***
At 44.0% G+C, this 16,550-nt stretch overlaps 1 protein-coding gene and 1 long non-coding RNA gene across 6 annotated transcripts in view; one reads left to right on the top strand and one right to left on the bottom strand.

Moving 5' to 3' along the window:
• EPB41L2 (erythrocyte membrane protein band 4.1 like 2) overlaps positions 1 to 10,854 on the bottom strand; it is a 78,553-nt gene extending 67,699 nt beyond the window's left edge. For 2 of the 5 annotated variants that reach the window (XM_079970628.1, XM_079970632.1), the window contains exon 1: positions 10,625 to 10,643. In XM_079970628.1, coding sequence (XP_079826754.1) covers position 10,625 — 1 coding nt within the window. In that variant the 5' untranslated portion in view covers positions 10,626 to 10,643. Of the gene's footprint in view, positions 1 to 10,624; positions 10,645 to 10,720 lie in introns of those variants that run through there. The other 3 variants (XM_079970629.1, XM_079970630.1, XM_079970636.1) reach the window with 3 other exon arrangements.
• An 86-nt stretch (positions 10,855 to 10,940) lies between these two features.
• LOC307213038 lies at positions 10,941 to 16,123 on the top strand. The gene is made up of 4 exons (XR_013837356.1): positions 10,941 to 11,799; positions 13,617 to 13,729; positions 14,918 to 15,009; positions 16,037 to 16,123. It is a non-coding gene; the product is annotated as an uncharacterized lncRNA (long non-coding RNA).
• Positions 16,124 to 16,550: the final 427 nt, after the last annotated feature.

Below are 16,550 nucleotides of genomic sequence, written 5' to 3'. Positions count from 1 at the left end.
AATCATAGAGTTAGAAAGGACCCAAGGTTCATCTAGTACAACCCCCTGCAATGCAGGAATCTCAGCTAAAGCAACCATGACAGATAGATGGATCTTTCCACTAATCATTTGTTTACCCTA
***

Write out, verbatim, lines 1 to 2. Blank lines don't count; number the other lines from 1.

At 44.0% G+C, this 16,550-nt stretch overlaps 1 protein-coding gene and 1 long non-coding RNA gene across 6 annotated transcripts in view; one reads left to right on the top strand and one right to left on the bottom strand.

Moving 5' to 3' along the window: